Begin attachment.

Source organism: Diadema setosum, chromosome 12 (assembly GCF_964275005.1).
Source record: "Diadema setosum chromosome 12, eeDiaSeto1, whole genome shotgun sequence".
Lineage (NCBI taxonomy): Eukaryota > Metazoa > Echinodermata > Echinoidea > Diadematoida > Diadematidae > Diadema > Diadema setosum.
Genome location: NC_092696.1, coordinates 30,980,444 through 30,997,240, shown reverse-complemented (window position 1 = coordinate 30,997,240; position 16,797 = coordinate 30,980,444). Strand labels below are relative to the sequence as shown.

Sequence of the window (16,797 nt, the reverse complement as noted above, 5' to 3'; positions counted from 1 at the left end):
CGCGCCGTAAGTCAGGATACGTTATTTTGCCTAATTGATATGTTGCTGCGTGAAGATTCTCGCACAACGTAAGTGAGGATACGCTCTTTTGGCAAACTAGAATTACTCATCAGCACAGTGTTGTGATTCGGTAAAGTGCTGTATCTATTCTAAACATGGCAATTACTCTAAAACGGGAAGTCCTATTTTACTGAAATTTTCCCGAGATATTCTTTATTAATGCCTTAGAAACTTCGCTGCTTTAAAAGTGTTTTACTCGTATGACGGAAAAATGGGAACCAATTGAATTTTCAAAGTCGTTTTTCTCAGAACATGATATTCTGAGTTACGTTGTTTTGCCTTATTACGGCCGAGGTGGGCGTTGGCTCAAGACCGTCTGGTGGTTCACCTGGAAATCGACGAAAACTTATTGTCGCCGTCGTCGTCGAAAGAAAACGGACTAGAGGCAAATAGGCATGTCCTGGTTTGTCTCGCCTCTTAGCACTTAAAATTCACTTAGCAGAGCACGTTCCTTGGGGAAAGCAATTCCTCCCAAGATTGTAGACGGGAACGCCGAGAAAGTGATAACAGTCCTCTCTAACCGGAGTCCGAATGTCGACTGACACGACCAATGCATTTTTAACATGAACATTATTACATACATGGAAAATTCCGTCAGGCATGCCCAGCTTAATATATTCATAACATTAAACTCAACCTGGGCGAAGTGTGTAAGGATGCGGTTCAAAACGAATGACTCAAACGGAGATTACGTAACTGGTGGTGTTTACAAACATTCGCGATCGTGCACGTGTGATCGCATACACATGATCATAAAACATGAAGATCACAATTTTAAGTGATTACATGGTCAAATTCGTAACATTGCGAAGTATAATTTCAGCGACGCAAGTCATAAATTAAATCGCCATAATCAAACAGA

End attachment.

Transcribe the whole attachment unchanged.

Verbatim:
Source organism: Diadema setosum, chromosome 12 (assembly GCF_964275005.1).
Source record: "Diadema setosum chromosome 12, eeDiaSeto1, whole genome shotgun sequence".
Lineage (NCBI taxonomy): Eukaryota > Metazoa > Echinodermata > Echinoidea > Diadematoida > Diadematidae > Diadema > Diadema setosum.
Genome location: NC_092696.1, coordinates 30,980,444 through 30,997,240, shown reverse-complemented (window position 1 = coordinate 30,997,240; position 16,797 = coordinate 30,980,444). Strand labels below are relative to the sequence as shown.

Sequence of the window (16,797 nt, the reverse complement as noted above, 5' to 3'; positions counted from 1 at the left end):
CGCGCCGTAAGTCAGGATACGTTATTTTGCCTAATTGATATGTTGCTGCGTGAAGATTCTCGCACAACGTAAGTGAGGATACGCTCTTTTGGCAAACTAGAATTACTCATCAGCACAGTGTTGTGATTCGGTAAAGTGCTGTATCTATTCTAAACATGGCAATTACTCTAAAACGGGAAGTCCTATTTTACTGAAATTTTCCCGAGATATTCTTTATTAATGCCTTAGAAACTTCGCTGCTTTAAAAGTGTTTTACTCGTATGACGGAAAAATGGGAACCAATTGAATTTTCAAAGTCGTTTTTCTCAGAACATGATATTCTGAGTTACGTTGTTTTGCCTTATTACGGCCGAGGTGGGCGTTGGCTCAAGACCGTCTGGTGGTTCACCTGGAAATCGACGAAAACTTATTGTCGCCGTCGTCGTCGAAAGAAAACGGACTAGAGGCAAATAGGCATGTCCTGGTTTGTCTCGCCTCTTAGCACTTAAAATTCACTTAGCAGAGCACGTTCCTTGGGGAAAGCAATTCCTCCCAAGATTGTAGACGGGAACGCCGAGAAAGTGATAACAGTCCTCTCTAACCGGAGTCCGAATGTCGACTGACACGACCAATGCATTTTTAACATGAACATTATTACATACATGGAAAATTCCGTCAGGCATGCCCAGCTTAATATATTCATAACATTAAACTCAACCTGGGCGAAGTGTGTAAGGATGCGGTTCAAAACGAATGACTCAAACGGAGATTACGTAACTGGTGGTGTTTACAAACATTCGCGATCGTGCACGTGTGATCGCATACACATGATCATAAAACATGAAGATCACAATTTTAAGTGATTACATGGTCAAATTCGTAACATTGCGAAGTATAATTTCAGCGACGCAAGTCATAAATTAAATCGCCATAATCAAACAGA